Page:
En EspaŅol

Q. Who is Mr. Smarty Plants?

A: There are those who suspect Wildflower Center volunteers are the culpable and capable culprits. Yet, others think staff members play some, albeit small, role. You can torture us with your plant questions, but we will never reveal the Green Guru's secret identity.

Help us grow by giving to the Plant Database Fund or by becoming a member

Did you know you can access the Native Plant Information Network with your web-enabled smartphone?


Ask Mr. Smarty Plants

Ask Mr. Smarty Plants is a free service provided by the staff and volunteers at the Lady Bird Johnson Wildflower Center.

Search Smarty Plants
See a list of all Smarty Plants questions
Can't find the answer in our existing FAQs, submit a question to Mr. Smarty Plants.
Need help with plant identification, visit the plant identification page.
rate this answer
Not Yet Rated

Sunday - December 28, 2008

From: San Antonio, TX
Region: Southwest
Topic: Shrubs
Title: Narrow, evergreen shrub for privacy
Answered by: Nan Hampton


I live in San Antonio and my backyard is all driveway except for a 2-3' space in front of a 6 ft chain fence. I'd like to find an evergreen narrow shrub for privacy. Would Nandina be a good choice? I need something fast growing, narrow, and not decidious.


Mr. Smarty Plants says:  "No! no! no!  not Nandina!"  Nandina domestica (heavenly bamboo) is an invasive non-native plant from China and Japan and we would never recommend using it in landscaping.   Below are some beautiful, evergreen native alternatives.  Your best bets are probably the first two.  They will provide the thickest screen and they can be trimmed to keep them from becoming too wide for the area:

Leucophyllum frutescens (Texas barometer bush) and more information from the Aggie Horticulture Database.

Morella cerifera [syn. Myrica cerifera] (wax myrtle) and more information from the Aggie Horticulture Database.

The next two are a bit slower growing, but trim well into a hedge:

Ilex vomitoria (yaupon) with more information from the Aggie Horticulture Database

Rhus virens (evergreen sumac) with more information from the Aggie Horticulture Database.

The final two make a prickly evergreen hedge—in case you wanted to keep the neighbors from walking through it:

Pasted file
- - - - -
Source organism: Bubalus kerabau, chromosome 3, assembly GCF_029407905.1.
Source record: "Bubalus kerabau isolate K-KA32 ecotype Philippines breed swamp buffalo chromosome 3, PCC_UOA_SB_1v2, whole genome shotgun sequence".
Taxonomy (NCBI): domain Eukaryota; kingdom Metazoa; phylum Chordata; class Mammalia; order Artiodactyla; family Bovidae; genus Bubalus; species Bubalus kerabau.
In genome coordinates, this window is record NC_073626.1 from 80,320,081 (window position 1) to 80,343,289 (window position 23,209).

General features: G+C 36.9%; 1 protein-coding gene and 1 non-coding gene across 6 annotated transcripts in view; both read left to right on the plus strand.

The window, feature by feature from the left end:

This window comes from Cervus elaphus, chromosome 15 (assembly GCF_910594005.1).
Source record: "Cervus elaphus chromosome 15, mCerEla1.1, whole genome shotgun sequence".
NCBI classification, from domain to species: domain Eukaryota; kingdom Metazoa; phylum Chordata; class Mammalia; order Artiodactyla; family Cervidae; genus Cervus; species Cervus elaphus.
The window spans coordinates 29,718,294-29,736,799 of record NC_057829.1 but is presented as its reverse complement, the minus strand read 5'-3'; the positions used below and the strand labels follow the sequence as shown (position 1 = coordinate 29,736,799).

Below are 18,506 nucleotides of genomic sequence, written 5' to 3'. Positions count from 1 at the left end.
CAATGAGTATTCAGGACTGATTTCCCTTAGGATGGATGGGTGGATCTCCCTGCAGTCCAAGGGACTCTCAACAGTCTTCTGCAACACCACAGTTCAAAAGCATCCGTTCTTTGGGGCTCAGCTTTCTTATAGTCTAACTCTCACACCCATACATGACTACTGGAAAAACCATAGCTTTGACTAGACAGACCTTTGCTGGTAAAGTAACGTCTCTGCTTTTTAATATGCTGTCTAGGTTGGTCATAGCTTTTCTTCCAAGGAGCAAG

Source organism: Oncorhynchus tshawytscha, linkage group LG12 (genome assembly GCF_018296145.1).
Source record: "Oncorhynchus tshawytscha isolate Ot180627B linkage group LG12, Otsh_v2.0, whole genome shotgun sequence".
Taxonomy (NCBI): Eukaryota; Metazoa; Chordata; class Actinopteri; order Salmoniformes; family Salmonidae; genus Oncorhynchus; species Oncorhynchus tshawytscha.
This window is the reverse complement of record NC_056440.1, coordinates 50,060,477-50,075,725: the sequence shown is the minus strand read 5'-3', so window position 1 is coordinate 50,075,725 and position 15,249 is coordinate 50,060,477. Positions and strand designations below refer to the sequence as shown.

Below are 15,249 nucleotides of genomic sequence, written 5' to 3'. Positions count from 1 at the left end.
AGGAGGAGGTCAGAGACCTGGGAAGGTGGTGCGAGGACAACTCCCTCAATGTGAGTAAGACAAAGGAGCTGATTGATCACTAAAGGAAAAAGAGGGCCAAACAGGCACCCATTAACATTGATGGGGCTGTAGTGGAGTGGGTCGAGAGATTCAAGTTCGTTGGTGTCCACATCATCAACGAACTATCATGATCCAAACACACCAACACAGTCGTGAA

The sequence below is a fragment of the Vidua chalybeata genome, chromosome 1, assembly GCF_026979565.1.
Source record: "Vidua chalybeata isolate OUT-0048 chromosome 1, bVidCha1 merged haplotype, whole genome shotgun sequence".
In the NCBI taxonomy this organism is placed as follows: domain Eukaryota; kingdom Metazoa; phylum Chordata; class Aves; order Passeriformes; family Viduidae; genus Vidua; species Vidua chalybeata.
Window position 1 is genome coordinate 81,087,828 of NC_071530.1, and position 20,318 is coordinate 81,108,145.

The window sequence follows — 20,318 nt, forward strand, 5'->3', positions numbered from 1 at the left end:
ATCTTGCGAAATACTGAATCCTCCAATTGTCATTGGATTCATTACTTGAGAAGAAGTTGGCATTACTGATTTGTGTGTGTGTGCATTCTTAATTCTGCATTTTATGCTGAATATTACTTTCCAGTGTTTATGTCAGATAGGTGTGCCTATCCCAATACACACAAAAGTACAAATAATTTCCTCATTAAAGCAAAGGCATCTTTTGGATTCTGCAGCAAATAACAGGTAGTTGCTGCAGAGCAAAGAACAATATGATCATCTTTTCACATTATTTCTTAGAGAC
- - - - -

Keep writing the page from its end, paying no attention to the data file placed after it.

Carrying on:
Mahonia trifoliolata (agarita) and more from the Aggie Horticulture Database.

Mahonia swaseyi (Texas barberry) and more from the Aggie Horticulture Database

Leucophyllum frutescens

Morella cerifera

Ilex vomitoria

Rhus virens

Mahonia trifoliolata

Mahonia swaseyi



More Shrubs Questions

Failure to bloom of lantanas in San Antonio
July 22, 2010 - Mr. Smarty Plants, We have lantanas in our front yard. This summer the leaves have turned white and they die to a brown color all the while the leaves are "crispy". At the beginning of the season...
view the full question and answer

Growing Sophora gypsophila from seed
April 23, 2008 - Sophora gypsophila B.L. Turner & Powell Do you have any information on growing this small tree from seed? I have a few seeds and would like to try. What conditions break seed dormancy? I have grown ...
view the full question and answer

Survivability of plants after freeze
December 08, 2003 - I have many beautiful plants that froze. Some were Lantana, Hummingbird Bush, Candlestick Trees, Esperanza, Some flowers, and Marigolds. I love all of my plants and flowers and I want them to grow bac...
view the full question and answer

Brown leaves on possumhaw holly in Grandview TX
July 02, 2009 - What would be likely causes for brown leaves on possumhaw holly? We have 2, one was planted in spring 2008, and a slightly larger one planted late winter/early spring this year. Most of the leaves a...
view the full question and answer

Five-eight foot hedge for north Texas
September 06, 2013 - I am looking to find a fairly large (preferably flowering) shrub / hedge to go along 100 feet of fence. The plants will be facing Northeast, but will be for the most part under the branches of crape m...
view the full question and answer

Support the Wildflower Center by Donating Online or Becoming a Member today.
© 2015 Lady Bird Johnson Wildflower Center